K: Marvin Scott Jarrett ,the editor in chief at nylon, he is so passionate about music and he always puts a lot of bands in the magazine. I think he wanted to launch a label and so he did it with Nylon, Nylon Records. We are the first band signed because he really liked us and I think he thought we were a good image for the magazine. He knew of us because in Paris fashion week we were on the cover of a magazine, from this he got in touch with our label, at the time which was Virgin, he contacted us we came to NYC to play at a party for the magazine. Then when we came back again he had the idea for the label and wanted to sign us.

So you spend a lot of time here and in NYC, would you ever relocate? K: We would love to live in New York! We all love it there! I think people are amazing with us there because sometimes here when people see four girls on stage in a rock band it is weird for them, like there is something fake, something wrong with it, but in NYC they are just like that’s cool its just four girls rocking and they don’t care.

M: Also, I think that in NYC everybody is doing something interesting. We were only there for a few months we already made such good friends and there’s so much going on so much different music. I think it would be good for the band living in NYC for a bit, for inspiration.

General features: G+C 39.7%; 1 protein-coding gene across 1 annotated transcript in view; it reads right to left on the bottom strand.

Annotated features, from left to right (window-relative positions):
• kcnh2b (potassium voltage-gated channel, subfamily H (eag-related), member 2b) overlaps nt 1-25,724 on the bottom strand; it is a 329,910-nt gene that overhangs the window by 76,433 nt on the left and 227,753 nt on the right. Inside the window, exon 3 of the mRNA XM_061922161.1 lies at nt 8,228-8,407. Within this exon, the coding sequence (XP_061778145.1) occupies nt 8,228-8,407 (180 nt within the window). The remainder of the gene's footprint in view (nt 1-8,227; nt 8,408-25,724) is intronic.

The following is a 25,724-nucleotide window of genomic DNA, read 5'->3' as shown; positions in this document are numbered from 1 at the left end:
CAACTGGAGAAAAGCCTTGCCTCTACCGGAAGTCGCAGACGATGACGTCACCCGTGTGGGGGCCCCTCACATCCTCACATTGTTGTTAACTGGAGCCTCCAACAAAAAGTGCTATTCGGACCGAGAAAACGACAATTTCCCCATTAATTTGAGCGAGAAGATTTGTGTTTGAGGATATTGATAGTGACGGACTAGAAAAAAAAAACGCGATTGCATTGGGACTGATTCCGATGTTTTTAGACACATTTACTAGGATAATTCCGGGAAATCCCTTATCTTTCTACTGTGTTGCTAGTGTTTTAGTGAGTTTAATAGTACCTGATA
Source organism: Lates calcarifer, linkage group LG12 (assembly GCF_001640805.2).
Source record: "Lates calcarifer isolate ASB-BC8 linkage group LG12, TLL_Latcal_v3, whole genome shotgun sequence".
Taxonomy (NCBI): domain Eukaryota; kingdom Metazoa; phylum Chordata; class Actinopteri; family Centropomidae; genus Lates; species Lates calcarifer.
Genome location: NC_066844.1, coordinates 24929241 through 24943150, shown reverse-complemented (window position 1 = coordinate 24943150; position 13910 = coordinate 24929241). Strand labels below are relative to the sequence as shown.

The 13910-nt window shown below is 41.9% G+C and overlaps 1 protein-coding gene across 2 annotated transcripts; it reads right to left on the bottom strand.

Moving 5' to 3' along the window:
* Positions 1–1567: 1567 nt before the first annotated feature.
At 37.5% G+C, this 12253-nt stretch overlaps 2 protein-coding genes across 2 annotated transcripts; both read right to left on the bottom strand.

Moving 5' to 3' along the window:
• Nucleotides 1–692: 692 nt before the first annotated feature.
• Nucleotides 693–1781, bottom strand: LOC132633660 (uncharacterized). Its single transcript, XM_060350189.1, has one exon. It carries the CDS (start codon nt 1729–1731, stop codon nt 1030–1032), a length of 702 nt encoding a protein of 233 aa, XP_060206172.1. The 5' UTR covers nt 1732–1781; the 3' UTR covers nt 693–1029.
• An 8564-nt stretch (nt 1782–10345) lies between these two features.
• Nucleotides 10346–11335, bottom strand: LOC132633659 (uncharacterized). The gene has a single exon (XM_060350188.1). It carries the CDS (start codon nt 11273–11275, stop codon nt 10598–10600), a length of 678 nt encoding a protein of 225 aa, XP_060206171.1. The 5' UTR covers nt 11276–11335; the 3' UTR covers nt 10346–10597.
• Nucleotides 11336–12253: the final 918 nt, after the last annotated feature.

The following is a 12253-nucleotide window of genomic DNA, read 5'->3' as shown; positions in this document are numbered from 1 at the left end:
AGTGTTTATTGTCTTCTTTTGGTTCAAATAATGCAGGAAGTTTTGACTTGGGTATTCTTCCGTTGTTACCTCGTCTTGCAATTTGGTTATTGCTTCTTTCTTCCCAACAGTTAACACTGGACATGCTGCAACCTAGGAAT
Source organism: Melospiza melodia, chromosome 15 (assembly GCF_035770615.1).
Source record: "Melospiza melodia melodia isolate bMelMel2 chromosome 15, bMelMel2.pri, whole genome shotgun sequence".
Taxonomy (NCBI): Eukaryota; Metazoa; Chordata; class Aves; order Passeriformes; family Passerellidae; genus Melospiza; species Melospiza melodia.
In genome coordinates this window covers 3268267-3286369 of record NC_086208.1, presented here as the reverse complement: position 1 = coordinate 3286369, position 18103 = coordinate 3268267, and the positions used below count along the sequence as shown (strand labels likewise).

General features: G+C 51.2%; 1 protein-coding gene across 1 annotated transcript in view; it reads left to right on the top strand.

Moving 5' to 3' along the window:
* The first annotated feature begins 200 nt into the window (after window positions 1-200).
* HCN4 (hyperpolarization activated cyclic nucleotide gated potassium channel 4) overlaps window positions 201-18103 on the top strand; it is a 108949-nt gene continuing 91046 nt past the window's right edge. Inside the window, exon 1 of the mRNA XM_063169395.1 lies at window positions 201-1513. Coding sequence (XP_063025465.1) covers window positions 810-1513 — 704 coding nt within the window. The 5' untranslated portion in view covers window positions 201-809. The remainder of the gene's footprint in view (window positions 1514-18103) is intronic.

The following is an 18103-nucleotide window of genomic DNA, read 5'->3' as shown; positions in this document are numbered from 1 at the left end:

K: You walk in the street and you just feel good there, I don’t know what it is. Its such a big city but you still feel safe.

I follow u guys on twitter and I noticed you had a meeting with Topshop today, You guys are obviously into your fashion, Who are your style icons?
K: Yeah we got it all myspace/facebook/twitter there a blog that marines writes on.
M: Yeah we like fashion because we are girls. I love david bowie from the ziggy stardust period
K: I love Debbie Harry, she’s got it all the music the style, she’s amazing

The same thing could be said about these girls, they have the style, they have the music, they also seem to have it all. I glance and notice the smudge of a stamp on my hand from the entry last night, this reminds me that I have not even bothered to wash for our meeting today never mind attempting to dress nicely. I don’t think there is much point in trying around these girls though. They are naturally chic (I think it’s a French thing) with a playful grunge twist. I’m in love with them for the fact that they just decided to pick up interments to be onstage; from viewing them at The Barfly they all seem to be perfectly at home this platform. These beauties armed with the energy and attitude they bring to their performances, their catchy rock/pop tracks and their effortless style is a winning combination for these pop/grunge goddesses to begin a French revolution.

Single “Barcelona” is available now and the album “About Love” is due out early 2010.